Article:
All patients presenting for permanent access for haemodialysis were first examined clinically for a suitable cephalic vein in both the arms, followed by vein mapping. The patients with an unsatisfactory cephalic vein, <2mm in diameter or thrombosed, were considered for BVT. The choice between one stage BVT (OSBVT) and two stage (TSBVT) was based on the surgeon's on-table assessment of vein diameter and wall thickness. Poorer veins were reserved for the TSBVT procedure, whereas better veins were used for OSBVT. The OSBVT means to create a fistula between the basilic vein and the brachial artery in upper arm in one procedure. It requires a long incision to mobilise basilic vein making sure the anastomosis is not placed under tension. The main advantage of the OSBVT technique is the shorter waiting time to cannulate the fistula along with surgery in one go and cost effectiveness in terms of single hospitalization. The main disadvantages of this technique is the longer incision requiring a longer duration to heal and an increased risk for wound-related complications. Moreover, it is more technically demanding. Whereas, TSBVT technique requires hospitalization twice, it allows the basilic vein to become arterialised in first step and there is minimal chance of twisting of vein. In the second stage vein is easier to mobilise as it gets transformed into a bigger and stronger structure, with the aim of better patency rates.[6 Institutional Review Board (IRB) approval was obtained before the commencement of the study with IRB no.195-044-2012. From March 2006 to June 2018, all patients undergoing BVT were ambispectively reviewed and included in the study conducted at the Shifa International Hospital, Islamabad. Written informed consent was obtained with particular mention of possible poor outcome in case of small calibre veins. The non-dominant hand was the preferred side, whenever possible. All the patients received preoperative prophylactic antibiotics (Cefazolin/Cephradine/Co-Amoxiclavulinic) with variations based on allergy profile and past antibiotic exposure. All the patients were started on aspirin 75mg daily for life from the operation day and all procedures were performed under general anaesthesia. For all fistulae, primary and functional patency were assessed on the first post-operative day, during follow-up at the surgery clinic, followed by review at the dialysis clinic and then followed-up via telephone calls for those receiving haemodialysis from other centres. Primary patency was defined as a palpable thrill and audible bruit on first post-op day and then on follow-up in the OPD at 1-2 weeks and 6-8 weeks. Functional cumulative patency was recorded as duration of time from mature fistula to AV access abandonment. Mean follow up was six months. The primary outcome measure was primary patency rates. Secondary outcome measures included association of patency with basilic vein diameter, age, gender, and complications (bleeding from fistula, infection, steal syndrome, thrombosis, pseudoaneurysm and oedema were noted). A total of 1,000 patients underwent AVF formation by the primary author of this study from March 2006 to June 2018. Of these, 160 (16%) patients underwent BVT. Majority i.e. 119 (74.4%) had OSBVT, while the remaining 41 (25. 6%) underwent TSBVT. The patients were between the age 14 and 90, with the mean age being 57.46 (± 14.389) years. Eighty-three (51.9%) patients were males, while 77 (48.1%) were females. One hundred and thirty-eight (86.3%) procedures were carried out on the left arm, while 22 (13.8%) were done on the right arm. Mean basilic vein diameter was 2.712±0.772 mm. Mean vein diameters for OSBVT was 2.746±0.781 and for TSBVT was 2.582±0.732. Majority of the patients i.e. 155 (96.875%) had ESRD secondary to diabetes and hypertension, while 5 (3.125%) had primary renal pathology. The overall primary patency success rate was 84.4% (n=135) while the remaining 25(15.6 %) were failures. Primary patency rate was in 100(74%) for OSBVT and 35(25.9 %) for TSBVT. Surgical complications noted in the BVT patients are shown in Table-1. The functional patency of the fistulae can be seen in Figure. This survival curve shows maximum survival of fistulae at six months and then suddenly there is a constant drop in the curve as many of the patients were lost to follow-up. No patient was censored as no death occurred because of the procedure itself (0 %). The association of BVT cases maturity with vein diameters was insignificant (p=0.630). The maturity of BVT fistulae in relation to the patient's age, gender, side of fistula, type of fistula and diameter of basilica veins are summarised in Table-2. The functional cumulative patency of all the fistulae could not be calculated as many patients were attending other centres for haemodialysis. Furthermore, telephonic records were missing because of change of numbers.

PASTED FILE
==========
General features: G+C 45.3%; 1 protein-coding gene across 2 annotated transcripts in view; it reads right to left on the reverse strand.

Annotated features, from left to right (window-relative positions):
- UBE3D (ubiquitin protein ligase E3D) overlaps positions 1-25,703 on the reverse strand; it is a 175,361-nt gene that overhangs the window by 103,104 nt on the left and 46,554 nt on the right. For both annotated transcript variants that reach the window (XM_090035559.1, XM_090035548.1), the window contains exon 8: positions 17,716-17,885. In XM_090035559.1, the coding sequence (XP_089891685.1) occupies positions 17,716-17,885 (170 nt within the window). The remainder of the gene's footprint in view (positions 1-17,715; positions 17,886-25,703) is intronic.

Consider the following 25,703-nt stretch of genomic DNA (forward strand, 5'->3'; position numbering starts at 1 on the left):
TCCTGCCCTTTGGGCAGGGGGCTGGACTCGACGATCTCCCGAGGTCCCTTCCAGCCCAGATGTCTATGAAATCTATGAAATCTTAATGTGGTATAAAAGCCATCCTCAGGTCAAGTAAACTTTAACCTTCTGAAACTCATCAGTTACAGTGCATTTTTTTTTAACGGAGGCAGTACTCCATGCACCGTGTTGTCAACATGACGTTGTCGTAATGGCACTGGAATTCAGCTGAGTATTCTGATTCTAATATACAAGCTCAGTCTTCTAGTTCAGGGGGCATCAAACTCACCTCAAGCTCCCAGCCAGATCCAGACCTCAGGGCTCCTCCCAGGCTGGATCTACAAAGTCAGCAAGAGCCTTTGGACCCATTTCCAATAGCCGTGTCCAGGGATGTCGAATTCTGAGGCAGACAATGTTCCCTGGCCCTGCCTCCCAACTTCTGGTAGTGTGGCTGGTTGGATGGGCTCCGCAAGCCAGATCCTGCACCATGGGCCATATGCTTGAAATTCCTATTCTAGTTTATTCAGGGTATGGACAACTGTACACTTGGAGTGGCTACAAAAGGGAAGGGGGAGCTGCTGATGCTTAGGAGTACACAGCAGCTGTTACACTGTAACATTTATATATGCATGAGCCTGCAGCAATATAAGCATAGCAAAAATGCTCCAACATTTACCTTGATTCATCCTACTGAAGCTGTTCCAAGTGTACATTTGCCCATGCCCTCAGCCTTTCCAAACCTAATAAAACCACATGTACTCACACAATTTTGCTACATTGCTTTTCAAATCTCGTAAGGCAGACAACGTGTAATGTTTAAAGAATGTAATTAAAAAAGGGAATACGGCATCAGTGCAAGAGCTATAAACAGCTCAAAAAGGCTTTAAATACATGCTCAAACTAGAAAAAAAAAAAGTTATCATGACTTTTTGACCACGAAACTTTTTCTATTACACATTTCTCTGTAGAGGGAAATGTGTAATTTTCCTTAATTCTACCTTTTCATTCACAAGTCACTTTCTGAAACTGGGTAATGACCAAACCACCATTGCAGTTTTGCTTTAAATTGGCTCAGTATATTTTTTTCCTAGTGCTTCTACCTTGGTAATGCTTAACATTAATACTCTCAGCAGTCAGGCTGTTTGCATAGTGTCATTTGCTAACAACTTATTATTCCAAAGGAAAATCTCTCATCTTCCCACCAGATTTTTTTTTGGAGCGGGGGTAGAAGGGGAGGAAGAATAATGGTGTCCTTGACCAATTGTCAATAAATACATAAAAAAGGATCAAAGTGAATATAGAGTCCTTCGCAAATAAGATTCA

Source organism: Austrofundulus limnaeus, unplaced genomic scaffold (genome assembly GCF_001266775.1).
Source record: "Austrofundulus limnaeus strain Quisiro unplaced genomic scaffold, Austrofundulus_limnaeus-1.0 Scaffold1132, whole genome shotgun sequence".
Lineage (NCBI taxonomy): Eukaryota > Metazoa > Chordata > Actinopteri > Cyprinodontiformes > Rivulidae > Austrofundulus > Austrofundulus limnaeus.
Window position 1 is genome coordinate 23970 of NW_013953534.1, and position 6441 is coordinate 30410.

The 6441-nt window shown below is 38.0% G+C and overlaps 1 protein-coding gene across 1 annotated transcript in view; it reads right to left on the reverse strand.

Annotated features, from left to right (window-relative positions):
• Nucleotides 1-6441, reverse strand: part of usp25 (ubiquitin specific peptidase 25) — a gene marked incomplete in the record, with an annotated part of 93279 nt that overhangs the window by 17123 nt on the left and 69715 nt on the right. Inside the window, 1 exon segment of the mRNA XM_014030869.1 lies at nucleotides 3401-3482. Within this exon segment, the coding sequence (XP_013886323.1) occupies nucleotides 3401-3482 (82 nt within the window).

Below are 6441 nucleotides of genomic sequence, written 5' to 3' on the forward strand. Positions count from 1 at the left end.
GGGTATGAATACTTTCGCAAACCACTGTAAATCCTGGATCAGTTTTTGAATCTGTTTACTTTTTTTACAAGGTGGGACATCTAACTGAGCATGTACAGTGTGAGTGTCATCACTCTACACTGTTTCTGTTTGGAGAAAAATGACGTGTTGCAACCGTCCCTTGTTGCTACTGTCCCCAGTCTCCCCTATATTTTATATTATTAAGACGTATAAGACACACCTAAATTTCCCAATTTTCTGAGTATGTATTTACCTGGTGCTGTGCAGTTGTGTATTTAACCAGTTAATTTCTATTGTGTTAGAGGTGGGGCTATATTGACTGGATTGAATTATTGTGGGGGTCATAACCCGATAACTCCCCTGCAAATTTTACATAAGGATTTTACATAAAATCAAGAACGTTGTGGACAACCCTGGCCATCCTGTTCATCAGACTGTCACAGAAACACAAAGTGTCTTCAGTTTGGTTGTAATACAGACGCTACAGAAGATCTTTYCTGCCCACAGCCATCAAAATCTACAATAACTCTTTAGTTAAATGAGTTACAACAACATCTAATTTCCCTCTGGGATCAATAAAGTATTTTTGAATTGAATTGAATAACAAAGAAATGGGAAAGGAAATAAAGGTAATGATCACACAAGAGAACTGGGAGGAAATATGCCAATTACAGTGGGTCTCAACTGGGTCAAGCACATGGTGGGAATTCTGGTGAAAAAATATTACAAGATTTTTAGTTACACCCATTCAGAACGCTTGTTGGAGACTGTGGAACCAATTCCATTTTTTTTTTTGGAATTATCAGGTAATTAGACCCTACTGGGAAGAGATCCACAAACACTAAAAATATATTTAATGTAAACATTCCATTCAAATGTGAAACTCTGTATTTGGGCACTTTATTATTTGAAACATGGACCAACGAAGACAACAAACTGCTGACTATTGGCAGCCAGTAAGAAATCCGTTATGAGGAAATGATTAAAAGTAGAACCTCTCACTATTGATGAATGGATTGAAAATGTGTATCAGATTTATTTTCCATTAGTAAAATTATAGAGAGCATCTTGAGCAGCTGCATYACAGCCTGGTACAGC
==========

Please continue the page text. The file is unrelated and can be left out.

In patients undergoing vascular access for haemodialysis, the challenge comes when a suitable vein is not available. While KDOQI recognises BVT as the next best option after primary vascular access,2 following the publication of KDOQI guidelines, there has been an increase interest in exhausting all autologous vein options before resorting to AVG.7 AVG comes with greater infection risk, thrombosis, more cost, need for creation of two anastomoses graft-artery and graft-vein and require greater skill for puncturing the synthetic graft.4 All these factors reinforce the importance of BVT procedure. In the current study, Basilic vein diameter cut off for TSBVT was lower than most centres (2.7mm vs. 3.6mm) with acceptable success rates of 84%.5,8 The majority of our patients are underprivileged and paying out of their pockets. Moreover, in many cases, the patients could not afford the price of a synthetic graft due to which the smallest possible Basilic vein size suitable for BVT had to be explored. This was the main reason for attempting BVT in relatively thin calibre vessels as compared to others. We report acceptable, comparable success rates even with smaller calibre veins (84%) with those reported in the literature at six months.5,9 One reason for the satisfactory outcomes could be the consistent use of low dose aspirin and preoperative prophylactic antibiotic coverage. Furthermore, given that this data represents all patients who ever received a BVT at the Shifa International Hospital, Islamabad, suggests that south Asian patients with an unsuitable cephalic vein for primary AVF also have smaller Basilic veins than other ethnicities (2.7mm vs. 3.6mm).8,9 Another reason for this could be that patients generally come late for the formation of AVF with deteriorated vein because of repeated punctures. Skip incisions were used which led to fewer wound related complications — 3.8% in the current study as compared to 4.91%, 12% and 14 % in others.7,10,11
The functional cumulative patency could not be measured as majority of the patients (80%) had come from different cities only for the procedure because of the non-availability of vascular access surgeons in their areas. So, after the initial follow up, they were consulting other centres for haemodialysis and fistulae closure later on. That is why, Figure-1 shows maximum patency at six months and then the curve gradually falls because of lack of follow-up of the patients. The second limitation of this study is that we could not analyse all the factors of fistulae maturation. It is recommended that further studies be conducted that include all the factors responsible for fistula maturation and with longer follow-up time.
It is concluded that basilic vein transposition is a very good technique with extremely good short-term patency rates even with smaller calibre veins and the patients should be offered autogenous veins over grafts.
Disclaimer: None to declare.
Conflict of Interest: Authors claim no conflict of interest.
Funding Source: This research received no specific grant from any funding agency in the public, commercial, or not-for-profit sectors.